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National Weather Service begins surveying storm damage across the Mid-South

VIEWER PHOTO: “My father took this. The trees are on the shore of Reelfoot Lake" 
Submitted to...
VIEWER PHOTO: “My father took this. The trees are on the shore of Reelfoot Lake" Submitted to WMC by Brandon Deason(WMC)
Published: Dec. 12, 2021 at 7:56 AM CST|Updated: Dec. 12, 2021 at 8:16 AM CST
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MEMPHIS, Tenn. (WMC) - The National Weather Service (NWS) in Memphis announced Sunday morning they have begun to survey the damage left from the storms Friday night into Saturday morning.

When tornadoes occur, NWS meteorologists are assigned the task of completing a thorough damage survey.

A survey team’s mission is to gather data in order to reconstruct a tornado’s life cycle, including where it occurred, when and where it initially touched down and lifted (path length), its width, and its magnitude.

It should also be mentioned that survey teams are occasionally tasked with determining whether damage may have been caused by straight line winds or a tornado and assessing the magnitude of straight line winds.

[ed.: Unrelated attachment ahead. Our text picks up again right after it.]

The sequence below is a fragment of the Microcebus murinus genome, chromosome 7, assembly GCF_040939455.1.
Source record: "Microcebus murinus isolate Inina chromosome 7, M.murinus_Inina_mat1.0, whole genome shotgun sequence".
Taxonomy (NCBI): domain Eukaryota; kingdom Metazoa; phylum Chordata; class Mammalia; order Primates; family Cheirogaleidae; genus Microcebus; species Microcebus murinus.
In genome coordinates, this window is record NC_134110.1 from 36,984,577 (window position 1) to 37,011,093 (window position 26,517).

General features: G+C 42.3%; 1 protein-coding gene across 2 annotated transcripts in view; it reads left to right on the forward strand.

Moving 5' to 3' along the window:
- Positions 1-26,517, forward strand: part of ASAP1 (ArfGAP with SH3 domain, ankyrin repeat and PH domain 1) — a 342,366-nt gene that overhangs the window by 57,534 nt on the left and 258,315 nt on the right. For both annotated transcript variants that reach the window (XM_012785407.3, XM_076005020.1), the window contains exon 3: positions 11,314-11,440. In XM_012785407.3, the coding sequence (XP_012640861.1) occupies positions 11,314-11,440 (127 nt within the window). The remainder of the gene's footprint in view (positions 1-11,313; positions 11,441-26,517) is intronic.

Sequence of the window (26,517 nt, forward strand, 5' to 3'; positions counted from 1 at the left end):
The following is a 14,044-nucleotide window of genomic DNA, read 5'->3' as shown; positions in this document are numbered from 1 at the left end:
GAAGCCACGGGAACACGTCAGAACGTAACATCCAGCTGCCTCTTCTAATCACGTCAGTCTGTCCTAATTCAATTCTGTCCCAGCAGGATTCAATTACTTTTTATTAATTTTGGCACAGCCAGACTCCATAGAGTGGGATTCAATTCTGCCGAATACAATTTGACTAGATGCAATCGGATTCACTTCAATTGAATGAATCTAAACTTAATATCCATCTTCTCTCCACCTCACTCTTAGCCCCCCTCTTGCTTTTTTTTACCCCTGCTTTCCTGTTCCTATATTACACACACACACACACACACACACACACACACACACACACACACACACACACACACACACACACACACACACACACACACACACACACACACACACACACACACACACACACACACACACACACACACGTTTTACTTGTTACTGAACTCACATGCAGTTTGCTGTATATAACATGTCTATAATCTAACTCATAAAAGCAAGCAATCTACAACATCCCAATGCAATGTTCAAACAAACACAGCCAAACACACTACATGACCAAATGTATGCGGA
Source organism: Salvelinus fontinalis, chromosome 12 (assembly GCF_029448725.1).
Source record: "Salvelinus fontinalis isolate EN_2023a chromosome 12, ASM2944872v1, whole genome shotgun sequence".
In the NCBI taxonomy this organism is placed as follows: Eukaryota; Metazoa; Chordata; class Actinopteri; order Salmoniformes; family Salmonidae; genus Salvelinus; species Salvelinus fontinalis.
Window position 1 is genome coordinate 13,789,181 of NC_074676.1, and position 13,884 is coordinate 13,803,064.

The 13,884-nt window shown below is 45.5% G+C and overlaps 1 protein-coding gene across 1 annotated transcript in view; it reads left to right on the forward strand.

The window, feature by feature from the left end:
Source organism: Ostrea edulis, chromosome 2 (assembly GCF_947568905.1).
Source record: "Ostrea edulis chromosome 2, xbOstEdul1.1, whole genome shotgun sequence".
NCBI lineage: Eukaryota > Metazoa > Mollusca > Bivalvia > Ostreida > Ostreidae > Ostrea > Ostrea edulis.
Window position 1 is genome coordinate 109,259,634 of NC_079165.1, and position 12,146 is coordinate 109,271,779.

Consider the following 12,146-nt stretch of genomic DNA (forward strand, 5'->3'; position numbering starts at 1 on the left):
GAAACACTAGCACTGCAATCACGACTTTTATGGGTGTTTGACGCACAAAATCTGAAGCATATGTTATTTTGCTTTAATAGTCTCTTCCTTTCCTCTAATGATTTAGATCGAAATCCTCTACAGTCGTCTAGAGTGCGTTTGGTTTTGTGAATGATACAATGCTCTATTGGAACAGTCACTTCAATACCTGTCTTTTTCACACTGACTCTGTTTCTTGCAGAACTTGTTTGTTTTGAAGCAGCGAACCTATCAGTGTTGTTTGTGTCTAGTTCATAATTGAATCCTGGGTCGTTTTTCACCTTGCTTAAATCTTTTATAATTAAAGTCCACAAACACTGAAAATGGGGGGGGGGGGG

This survey work can take several days before their official report will be available.

A NWS Meteorologist (who works at a separate office from NWS Memphis) explains why it takes time, and asks for residents to be patient with them:

Check back often for updates as the First Alert Weather Team gets updates from the NWS.

For more in depth detail out the survey process, check out Surveying Storm Damage: A Day in the Life of a Storm Survey Meteorologist (from 2016) featuring Gary Woodall, the Warning Coordination Meteorologist at the National Weather Service in Memphis, Tennessee.

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